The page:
Not on par with a backpacking backpack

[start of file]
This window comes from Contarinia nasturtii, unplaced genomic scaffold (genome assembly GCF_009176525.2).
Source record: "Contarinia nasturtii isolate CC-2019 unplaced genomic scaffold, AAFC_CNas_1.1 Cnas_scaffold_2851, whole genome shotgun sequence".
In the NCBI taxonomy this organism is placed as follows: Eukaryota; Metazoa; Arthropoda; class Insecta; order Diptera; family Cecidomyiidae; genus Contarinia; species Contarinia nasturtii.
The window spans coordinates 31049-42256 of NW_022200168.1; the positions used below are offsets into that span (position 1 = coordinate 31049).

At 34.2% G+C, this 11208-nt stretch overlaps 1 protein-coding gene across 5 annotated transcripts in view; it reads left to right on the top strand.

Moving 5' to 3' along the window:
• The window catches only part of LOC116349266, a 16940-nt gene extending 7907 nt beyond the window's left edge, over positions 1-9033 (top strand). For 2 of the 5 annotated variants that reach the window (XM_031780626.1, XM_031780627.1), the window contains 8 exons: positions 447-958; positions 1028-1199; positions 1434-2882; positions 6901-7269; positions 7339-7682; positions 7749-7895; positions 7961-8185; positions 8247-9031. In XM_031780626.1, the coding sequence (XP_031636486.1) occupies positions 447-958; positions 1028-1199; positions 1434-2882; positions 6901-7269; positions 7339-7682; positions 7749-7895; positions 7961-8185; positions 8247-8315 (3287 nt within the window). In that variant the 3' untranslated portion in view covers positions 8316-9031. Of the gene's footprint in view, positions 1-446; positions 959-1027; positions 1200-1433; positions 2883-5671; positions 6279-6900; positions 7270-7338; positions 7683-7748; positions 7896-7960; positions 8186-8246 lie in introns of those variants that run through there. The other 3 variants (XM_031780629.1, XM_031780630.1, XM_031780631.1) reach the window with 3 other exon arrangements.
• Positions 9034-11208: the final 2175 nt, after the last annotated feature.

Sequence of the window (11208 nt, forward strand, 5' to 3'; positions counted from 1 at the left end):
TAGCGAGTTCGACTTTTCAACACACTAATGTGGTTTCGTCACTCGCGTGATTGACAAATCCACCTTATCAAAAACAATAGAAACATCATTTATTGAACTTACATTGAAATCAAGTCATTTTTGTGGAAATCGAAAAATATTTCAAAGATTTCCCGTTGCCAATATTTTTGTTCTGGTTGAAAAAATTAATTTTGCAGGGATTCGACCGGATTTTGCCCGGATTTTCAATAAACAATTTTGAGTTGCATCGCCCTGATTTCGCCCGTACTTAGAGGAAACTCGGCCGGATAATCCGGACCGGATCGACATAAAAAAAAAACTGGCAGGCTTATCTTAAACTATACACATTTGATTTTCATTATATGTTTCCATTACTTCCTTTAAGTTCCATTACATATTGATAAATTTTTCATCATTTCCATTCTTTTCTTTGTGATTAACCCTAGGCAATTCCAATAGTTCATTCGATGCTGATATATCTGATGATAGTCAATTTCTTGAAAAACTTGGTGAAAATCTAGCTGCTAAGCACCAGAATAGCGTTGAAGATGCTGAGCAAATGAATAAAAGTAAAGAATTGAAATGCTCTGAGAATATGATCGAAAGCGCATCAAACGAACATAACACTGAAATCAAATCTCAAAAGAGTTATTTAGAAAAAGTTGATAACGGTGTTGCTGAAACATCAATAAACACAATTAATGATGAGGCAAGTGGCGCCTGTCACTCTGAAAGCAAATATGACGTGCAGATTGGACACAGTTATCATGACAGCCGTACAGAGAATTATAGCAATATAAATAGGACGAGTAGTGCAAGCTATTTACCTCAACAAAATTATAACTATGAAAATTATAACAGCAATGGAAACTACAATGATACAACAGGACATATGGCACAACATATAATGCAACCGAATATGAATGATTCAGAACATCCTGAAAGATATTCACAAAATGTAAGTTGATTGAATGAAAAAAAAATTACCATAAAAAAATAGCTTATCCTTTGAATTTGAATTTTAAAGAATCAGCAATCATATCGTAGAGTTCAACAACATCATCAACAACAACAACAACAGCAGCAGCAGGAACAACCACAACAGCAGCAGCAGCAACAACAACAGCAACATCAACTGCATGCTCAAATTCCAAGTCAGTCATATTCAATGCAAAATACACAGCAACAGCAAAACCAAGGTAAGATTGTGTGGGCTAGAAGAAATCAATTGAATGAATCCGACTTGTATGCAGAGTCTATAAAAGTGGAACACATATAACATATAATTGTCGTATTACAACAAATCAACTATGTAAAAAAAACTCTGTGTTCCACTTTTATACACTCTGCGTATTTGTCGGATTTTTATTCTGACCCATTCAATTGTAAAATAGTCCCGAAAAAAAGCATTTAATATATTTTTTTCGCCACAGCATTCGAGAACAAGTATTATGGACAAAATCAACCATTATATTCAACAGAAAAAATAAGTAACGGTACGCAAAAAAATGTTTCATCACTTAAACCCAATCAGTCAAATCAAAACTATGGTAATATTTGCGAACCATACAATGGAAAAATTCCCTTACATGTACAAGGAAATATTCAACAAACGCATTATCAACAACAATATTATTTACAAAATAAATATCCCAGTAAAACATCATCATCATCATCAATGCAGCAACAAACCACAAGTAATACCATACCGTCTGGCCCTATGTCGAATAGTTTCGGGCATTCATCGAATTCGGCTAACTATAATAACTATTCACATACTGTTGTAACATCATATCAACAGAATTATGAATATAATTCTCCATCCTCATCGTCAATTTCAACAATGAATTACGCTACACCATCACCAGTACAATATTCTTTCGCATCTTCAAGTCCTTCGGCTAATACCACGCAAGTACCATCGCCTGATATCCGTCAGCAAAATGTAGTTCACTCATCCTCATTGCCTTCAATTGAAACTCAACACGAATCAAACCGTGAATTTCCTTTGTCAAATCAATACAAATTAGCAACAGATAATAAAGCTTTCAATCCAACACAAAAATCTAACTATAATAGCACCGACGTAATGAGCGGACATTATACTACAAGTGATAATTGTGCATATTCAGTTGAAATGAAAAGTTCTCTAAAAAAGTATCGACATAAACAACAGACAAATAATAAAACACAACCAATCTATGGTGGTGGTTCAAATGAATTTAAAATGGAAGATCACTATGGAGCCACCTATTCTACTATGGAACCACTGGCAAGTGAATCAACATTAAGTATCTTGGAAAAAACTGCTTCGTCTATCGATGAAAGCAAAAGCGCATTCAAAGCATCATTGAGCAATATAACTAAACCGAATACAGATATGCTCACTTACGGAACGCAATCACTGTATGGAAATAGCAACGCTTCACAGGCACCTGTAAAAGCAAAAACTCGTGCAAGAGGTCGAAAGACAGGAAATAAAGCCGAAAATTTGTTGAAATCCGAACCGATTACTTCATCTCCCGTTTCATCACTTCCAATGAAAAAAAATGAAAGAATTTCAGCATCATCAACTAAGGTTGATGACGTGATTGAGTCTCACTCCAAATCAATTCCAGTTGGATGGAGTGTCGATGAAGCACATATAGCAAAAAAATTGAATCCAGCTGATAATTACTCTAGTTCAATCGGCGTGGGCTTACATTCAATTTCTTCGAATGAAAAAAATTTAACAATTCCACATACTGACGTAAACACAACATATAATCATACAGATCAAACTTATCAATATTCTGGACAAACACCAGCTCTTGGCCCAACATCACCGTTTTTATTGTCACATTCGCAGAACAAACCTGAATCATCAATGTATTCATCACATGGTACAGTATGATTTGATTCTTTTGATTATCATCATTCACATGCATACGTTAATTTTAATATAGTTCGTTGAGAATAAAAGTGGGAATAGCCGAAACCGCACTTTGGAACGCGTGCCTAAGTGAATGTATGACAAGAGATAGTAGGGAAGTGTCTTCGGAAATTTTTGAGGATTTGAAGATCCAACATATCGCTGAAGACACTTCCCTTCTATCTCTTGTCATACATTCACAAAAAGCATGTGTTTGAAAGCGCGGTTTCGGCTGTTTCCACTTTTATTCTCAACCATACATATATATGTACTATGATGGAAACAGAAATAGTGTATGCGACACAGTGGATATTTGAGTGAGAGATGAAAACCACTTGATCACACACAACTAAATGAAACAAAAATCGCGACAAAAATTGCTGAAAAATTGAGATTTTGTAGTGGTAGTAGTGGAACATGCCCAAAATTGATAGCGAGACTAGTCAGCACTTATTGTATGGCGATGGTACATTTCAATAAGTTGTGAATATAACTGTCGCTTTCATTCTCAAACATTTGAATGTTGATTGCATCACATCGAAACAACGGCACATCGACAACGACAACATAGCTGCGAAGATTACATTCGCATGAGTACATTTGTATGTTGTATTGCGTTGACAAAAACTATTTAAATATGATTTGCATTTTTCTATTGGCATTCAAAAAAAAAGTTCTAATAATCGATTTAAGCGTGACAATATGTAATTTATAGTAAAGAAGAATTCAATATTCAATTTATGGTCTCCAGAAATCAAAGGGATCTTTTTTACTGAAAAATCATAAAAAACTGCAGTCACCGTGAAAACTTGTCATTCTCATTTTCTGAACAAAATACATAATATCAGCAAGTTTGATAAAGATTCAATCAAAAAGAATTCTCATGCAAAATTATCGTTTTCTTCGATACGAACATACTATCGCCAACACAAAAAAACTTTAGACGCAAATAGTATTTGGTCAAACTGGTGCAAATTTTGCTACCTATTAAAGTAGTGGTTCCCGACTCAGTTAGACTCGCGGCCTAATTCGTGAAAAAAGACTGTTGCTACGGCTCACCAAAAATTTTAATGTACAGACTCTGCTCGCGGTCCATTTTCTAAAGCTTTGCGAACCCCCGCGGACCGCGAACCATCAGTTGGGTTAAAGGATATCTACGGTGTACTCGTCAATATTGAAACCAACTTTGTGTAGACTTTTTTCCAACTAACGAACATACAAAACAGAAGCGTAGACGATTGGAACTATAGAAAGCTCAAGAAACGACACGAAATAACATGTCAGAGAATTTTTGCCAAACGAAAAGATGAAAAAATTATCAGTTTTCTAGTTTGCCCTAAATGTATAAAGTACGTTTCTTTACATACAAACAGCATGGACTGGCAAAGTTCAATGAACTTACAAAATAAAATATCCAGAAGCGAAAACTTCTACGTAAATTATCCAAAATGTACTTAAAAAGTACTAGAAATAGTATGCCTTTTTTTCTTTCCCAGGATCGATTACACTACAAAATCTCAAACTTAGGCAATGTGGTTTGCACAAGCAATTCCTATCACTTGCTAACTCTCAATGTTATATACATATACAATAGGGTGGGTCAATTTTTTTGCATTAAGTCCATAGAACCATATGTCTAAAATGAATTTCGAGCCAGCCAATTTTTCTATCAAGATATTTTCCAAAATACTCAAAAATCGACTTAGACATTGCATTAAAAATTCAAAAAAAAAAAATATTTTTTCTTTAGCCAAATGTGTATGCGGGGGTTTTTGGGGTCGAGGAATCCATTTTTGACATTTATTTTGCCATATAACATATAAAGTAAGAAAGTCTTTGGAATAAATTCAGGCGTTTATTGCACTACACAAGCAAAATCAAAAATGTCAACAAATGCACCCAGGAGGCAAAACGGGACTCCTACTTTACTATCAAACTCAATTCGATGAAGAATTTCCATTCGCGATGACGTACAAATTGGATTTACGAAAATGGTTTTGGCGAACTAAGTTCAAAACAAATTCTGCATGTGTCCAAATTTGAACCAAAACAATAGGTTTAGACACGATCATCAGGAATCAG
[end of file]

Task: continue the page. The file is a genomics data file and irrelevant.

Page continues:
I bought every adventure camera bag on the market and tried it for a day. Thank you Amazon return policy! The f-stop is as close as your going to get to an Osprey or Gregory backpacking backpack with easy access to your camera gear. The only downside being the f-stop is not even close to the frame, breathability, and above all waist straps as a real backpacking backpack. That's a real shame, because it's so close. Small changes to the design and it would be so much more comfortable on a 15 mile hike loaded with 45 pounds of gear for an overnight image session. Everytime I go destination backpacking it's a decision. Comfortable Osprey and no access to the camera until I get where I'm going, or the f-stop sufferfest. For shorter hikes, it's not an issue and that's where this bag shines. Of all of the adventure camera backpacks it has the best waist straps. You can turn the bag around your waist, flop it down and access your gear without setting the bag down. In snow and mud this feature is crucial. It also comes in orange which is important when I'm shooting the elk rut and don't want to get shot. It's got plenty of room for a DSLR with a 24-105mm, 100-400mm, 14mm, 85mm and 35mm lenses, tripod, batteries, filters, memory cards... It's had thoughful additions like tons of little straps in the inside of the access door for all your microfiber cloths. With all the gear mentioned above I've carried a tent, two days of food, a couple changes of clothes, and 3 liters of water.All in all this the best adventure camera backpack and mine has been on many adventures. I just wish the designers would have spent a little more time with actual backpacking backpacks before they designed it.